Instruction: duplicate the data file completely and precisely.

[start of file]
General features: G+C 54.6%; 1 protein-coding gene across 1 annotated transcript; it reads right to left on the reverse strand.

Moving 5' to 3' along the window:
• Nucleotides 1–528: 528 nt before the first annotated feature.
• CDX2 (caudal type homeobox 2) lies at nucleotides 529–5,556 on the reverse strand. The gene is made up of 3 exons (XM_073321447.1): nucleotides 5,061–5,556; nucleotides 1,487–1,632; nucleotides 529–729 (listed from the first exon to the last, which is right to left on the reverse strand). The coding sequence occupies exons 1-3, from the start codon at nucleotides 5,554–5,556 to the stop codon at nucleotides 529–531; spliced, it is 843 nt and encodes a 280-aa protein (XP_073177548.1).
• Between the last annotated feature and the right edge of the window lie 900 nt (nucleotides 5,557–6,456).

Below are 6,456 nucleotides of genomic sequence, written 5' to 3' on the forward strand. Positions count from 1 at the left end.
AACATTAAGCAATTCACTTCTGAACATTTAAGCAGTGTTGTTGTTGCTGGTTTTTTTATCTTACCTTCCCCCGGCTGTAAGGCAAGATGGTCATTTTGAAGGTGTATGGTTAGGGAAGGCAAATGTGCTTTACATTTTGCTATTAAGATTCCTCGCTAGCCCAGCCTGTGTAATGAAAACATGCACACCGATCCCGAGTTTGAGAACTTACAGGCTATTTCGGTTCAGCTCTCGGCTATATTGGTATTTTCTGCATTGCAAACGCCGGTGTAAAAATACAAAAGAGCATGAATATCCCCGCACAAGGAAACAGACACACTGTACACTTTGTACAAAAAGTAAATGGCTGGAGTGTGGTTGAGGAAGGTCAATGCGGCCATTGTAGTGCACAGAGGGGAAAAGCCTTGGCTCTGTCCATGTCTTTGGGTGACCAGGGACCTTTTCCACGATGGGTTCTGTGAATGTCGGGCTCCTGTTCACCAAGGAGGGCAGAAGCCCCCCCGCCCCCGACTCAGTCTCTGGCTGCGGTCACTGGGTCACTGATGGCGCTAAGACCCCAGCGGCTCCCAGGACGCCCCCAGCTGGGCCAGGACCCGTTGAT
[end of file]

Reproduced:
General features: G+C 54.6%; 1 protein-coding gene across 1 annotated transcript; it reads right to left on the reverse strand.

Moving 5' to 3' along the window:
• Nucleotides 1–528: 528 nt before the first annotated feature.
• CDX2 (caudal type homeobox 2) lies at nucleotides 529–5,556 on the reverse strand. The gene is made up of 3 exons (XM_073321447.1): nucleotides 5,061–5,556; nucleotides 1,487–1,632; nucleotides 529–729 (listed from the first exon to the last, which is right to left on the reverse strand). The coding sequence occupies exons 1-3, from the start codon at nucleotides 5,554–5,556 to the stop codon at nucleotides 529–531; spliced, it is 843 nt and encodes a 280-aa protein (XP_073177548.1).
• Between the last annotated feature and the right edge of the window lie 900 nt (nucleotides 5,557–6,456).

Below are 6,456 nucleotides of genomic sequence, written 5' to 3' on the forward strand. Positions count from 1 at the left end.
AACATTAAGCAATTCACTTCTGAACATTTAAGCAGTGTTGTTGTTGCTGGTTTTTTTATCTTACCTTCCCCCGGCTGTAAGGCAAGATGGTCATTTTGAAGGTGTATGGTTAGGGAAGGCAAATGTGCTTTACATTTTGCTATTAAGATTCCTCGCTAGCCCAGCCTGTGTAATGAAAACATGCACACCGATCCCGAGTTTGAGAACTTACAGGCTATTTCGGTTCAGCTCTCGGCTATATTGGTATTTTCTGCATTGCAAACGCCGGTGTAAAAATACAAAAGAGCATGAATATCCCCGCACAAGGAAACAGACACACTGTACACTTTGTACAAAAAGTAAATGGCTGGAGTGTGGTTGAGGAAGGTCAATGCGGCCATTGTAGTGCACAGAGGGGAAAAGCCTTGGCTCTGTCCATGTCTTTGGGTGACCAGGGACCTTTTCCACGATGGGTTCTGTGAATGTCGGGCTCCTGTTCACCAAGGAGGGCAGAAGCCCCCCCGCCCCCGACTCAGTCTCTGGCTGCGGTCACTGGGTCACTGATGGCGCTAAGACCCCAGCGGCTCCCAGGACGCCCCCAGCTGGGCCAGGACCCGTTGAT